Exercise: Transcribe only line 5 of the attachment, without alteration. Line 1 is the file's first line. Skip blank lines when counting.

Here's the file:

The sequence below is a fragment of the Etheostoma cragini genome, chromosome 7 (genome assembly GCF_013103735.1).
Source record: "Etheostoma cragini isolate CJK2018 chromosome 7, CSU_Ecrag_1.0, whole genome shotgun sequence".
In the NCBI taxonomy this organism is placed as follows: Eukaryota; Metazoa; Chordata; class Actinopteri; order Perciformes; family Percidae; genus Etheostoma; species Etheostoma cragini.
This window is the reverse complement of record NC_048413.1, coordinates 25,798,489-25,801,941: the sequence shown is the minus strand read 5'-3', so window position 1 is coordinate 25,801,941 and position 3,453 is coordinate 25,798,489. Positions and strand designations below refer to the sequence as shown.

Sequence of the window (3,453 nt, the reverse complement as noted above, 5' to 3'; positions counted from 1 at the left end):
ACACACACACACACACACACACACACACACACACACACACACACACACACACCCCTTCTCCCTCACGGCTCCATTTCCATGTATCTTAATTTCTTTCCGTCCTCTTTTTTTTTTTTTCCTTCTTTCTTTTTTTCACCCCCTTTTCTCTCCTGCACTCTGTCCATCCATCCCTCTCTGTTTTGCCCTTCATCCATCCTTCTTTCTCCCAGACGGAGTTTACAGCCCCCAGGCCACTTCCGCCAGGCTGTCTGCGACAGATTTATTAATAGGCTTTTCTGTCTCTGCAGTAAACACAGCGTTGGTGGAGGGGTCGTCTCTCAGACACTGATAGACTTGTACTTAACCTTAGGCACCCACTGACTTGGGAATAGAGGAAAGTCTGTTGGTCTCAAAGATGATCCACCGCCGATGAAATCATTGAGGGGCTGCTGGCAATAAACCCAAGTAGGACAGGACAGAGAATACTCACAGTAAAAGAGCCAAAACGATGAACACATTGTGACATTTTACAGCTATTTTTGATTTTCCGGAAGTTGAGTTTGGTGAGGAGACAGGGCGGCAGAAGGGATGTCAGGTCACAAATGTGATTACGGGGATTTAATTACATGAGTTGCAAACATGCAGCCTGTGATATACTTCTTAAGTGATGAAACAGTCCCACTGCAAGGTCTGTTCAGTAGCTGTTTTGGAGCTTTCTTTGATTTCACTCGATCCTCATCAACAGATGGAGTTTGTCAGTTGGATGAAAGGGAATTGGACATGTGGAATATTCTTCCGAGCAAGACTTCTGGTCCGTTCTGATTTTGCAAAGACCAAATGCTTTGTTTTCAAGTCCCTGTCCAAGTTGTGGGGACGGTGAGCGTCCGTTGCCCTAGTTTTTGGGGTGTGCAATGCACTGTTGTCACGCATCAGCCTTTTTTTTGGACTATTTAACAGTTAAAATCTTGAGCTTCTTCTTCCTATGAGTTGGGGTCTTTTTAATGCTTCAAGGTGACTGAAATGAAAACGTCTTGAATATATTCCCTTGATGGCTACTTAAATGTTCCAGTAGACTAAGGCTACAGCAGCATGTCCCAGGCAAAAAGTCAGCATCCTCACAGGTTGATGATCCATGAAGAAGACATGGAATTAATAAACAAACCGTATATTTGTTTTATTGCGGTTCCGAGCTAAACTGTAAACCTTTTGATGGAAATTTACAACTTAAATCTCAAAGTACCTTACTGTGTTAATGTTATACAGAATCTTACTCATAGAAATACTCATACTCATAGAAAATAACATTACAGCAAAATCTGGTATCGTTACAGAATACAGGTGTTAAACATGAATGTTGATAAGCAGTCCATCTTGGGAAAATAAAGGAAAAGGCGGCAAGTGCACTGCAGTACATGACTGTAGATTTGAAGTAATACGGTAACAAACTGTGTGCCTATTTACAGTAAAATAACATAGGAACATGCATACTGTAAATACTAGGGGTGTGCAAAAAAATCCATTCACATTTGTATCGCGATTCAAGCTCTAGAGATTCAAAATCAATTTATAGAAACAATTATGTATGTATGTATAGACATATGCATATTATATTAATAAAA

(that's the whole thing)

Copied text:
Sequence of the window (3,453 nt, the reverse complement as noted above, 5' to 3'; positions counted from 1 at the left end):